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Earlier this month, an appellate court in Kentucky issued an opinion in a premises liability case brought by a man who slipped and fell while staying as a guest in the defendant hotel. In the case, Goodwin v. Al J. Schneider, the court had the opportunity to discuss the duty of care hotels owe to their guests, ultimately holding that the hotel did owe Goodwin a duty to keep him safe from both known and unknown hazards.

Hotel RoomThe Facts of the Case

Goodwin and his wife were staying at the defendant hotel during a conference. On the second night of their stay, Goodwin attempted to get into the shower but slipped and fell, injuring his leg. Goodwin brought a premises liability lawsuit against the hotel, arguing that the hotel was negligent in failing to take sufficient measures to prevent slip-and-fall accidents while getting into the shower.

Specifically, Goodwin pointed to the fact that there was not a bathmat in the shower, and other rooms in the hotel did have bathmats. He acknowledged that the shower had a hand rail to assist guests in getting into the shower, but he argued that the failure to place a bathmat in the shower was a violation of the duty of care the hotel owed him, and this breach of duty resulted in his fall.

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Earlier last month, an appellate court in Louisiana issued a written opinion invalidating an arbitration clause in a case brought by the parents of a young child who was injured while at the defendant’s trampoline park. In the case, Alicea v. Activelaf, the court held that although the plaintiff voluntarily signed a contract containing a clause agreeing to arbitration, the clause was invalid, and therefore the defendant cannot demand arbitration.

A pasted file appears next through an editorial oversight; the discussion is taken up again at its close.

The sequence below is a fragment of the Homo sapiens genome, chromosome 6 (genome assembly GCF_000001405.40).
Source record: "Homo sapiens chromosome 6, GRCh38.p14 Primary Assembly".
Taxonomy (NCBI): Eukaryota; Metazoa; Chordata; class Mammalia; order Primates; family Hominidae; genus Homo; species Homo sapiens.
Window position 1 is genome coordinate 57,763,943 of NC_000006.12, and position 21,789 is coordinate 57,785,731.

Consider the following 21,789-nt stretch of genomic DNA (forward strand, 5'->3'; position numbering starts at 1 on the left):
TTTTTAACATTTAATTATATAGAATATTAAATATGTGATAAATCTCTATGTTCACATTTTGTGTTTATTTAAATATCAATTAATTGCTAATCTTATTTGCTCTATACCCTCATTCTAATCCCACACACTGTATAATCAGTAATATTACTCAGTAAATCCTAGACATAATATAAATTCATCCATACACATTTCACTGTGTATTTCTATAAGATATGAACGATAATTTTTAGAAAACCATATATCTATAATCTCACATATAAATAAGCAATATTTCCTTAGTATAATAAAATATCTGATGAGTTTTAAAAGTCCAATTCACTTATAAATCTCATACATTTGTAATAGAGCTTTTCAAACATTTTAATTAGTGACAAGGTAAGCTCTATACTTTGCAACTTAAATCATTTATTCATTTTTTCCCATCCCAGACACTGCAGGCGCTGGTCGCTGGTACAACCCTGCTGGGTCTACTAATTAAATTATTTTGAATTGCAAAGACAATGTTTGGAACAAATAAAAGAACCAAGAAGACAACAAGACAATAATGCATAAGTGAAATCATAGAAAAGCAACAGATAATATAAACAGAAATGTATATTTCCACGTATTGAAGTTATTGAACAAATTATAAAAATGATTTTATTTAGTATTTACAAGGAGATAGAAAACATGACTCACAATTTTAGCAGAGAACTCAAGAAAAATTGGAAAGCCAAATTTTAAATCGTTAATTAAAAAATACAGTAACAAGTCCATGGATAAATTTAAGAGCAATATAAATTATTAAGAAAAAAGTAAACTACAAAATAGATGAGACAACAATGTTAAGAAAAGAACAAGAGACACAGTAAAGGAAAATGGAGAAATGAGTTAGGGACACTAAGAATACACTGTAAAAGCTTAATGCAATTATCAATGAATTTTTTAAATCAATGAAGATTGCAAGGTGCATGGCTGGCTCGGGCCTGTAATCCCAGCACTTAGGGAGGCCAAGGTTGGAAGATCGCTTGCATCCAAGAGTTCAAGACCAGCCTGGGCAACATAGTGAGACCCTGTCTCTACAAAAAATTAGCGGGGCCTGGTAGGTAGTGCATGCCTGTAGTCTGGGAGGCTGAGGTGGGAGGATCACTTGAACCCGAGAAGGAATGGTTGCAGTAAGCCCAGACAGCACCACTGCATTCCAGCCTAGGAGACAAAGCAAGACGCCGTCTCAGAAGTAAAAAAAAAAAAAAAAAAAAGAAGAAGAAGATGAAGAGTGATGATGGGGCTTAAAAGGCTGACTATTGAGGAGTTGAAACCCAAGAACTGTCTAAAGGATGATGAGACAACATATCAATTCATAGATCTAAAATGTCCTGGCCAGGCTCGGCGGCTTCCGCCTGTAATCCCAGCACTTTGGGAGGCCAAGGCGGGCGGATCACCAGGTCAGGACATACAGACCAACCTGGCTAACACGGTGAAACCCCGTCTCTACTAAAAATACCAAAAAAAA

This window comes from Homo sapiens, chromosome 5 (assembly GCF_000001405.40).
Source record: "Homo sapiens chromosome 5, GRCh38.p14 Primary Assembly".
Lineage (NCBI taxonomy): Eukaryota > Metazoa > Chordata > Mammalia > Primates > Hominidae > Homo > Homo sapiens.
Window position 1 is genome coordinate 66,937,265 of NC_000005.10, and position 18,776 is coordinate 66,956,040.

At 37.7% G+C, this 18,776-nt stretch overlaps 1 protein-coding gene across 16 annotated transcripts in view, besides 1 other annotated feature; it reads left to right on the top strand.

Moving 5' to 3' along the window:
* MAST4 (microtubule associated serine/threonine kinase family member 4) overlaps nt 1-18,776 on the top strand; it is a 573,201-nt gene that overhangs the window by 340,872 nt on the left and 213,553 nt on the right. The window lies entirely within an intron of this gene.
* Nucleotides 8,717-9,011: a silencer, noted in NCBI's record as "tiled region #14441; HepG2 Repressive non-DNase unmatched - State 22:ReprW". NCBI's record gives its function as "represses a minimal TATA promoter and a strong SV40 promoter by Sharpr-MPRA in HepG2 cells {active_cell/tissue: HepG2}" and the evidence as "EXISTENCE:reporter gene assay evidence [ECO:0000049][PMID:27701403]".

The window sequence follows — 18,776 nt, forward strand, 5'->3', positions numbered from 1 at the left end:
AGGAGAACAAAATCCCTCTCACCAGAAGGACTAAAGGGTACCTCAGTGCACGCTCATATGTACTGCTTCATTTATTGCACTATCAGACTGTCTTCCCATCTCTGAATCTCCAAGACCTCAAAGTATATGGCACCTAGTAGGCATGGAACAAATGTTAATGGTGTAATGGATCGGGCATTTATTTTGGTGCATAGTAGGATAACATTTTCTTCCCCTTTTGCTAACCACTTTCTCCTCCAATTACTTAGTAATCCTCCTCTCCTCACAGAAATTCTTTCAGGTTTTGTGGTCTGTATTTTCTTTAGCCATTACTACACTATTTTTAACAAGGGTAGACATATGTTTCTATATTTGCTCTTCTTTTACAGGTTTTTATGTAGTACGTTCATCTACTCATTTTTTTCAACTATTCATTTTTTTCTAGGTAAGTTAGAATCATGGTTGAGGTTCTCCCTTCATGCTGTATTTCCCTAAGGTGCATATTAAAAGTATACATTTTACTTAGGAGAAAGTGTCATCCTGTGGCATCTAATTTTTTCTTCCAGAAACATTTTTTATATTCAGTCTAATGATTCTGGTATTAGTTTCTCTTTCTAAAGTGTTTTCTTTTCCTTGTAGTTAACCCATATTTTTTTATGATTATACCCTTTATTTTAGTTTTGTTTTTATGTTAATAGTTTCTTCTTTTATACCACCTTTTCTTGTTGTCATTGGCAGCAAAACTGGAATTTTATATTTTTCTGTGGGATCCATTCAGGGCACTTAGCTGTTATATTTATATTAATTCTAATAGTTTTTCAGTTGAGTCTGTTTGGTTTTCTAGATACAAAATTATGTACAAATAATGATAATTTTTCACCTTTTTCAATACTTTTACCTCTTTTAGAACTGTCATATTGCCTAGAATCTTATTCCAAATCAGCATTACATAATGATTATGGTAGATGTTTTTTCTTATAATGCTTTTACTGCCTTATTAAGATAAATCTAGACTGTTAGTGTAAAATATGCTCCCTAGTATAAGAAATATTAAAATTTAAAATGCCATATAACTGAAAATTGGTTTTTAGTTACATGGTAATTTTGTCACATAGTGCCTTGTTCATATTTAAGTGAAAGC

Kids on TrampolineA Young Boy Is Injured While at the Defendant’s Trampoline Park

The Aliceas planned on taking their two young boys to the defendant’s trampoline park. However, prior to allowing anyone access to the park, the defendant required that guests sign a “Participant Agreement, Release and Assumption of Risk.” This is common among pay-to-play activities, such as bungee jumping, water parks, and ski resorts. Essentially, these forms, if signed, give up certain rights the guest would otherwise have. Specific to this case, the contract contained a clause waiving the plaintiffs’ right to use the court system if any personal injury claims should arise during their visit. Instead of proceeding through court, the contract stated that the claims would be settled through arbitration.

Arbitration is an alternative to the court system, in which a single arbitrator or panel of arbitrators will make a decision on a plaintiff’s personal injury claim. Arbitration is usually binding, is much cheaper for sophisticated litigants, and tends to favor the companies that seek to compel it. Whenever possible, it is usually in a plaintiff’s interest to have a case filed in a court of law rather than through arbitration.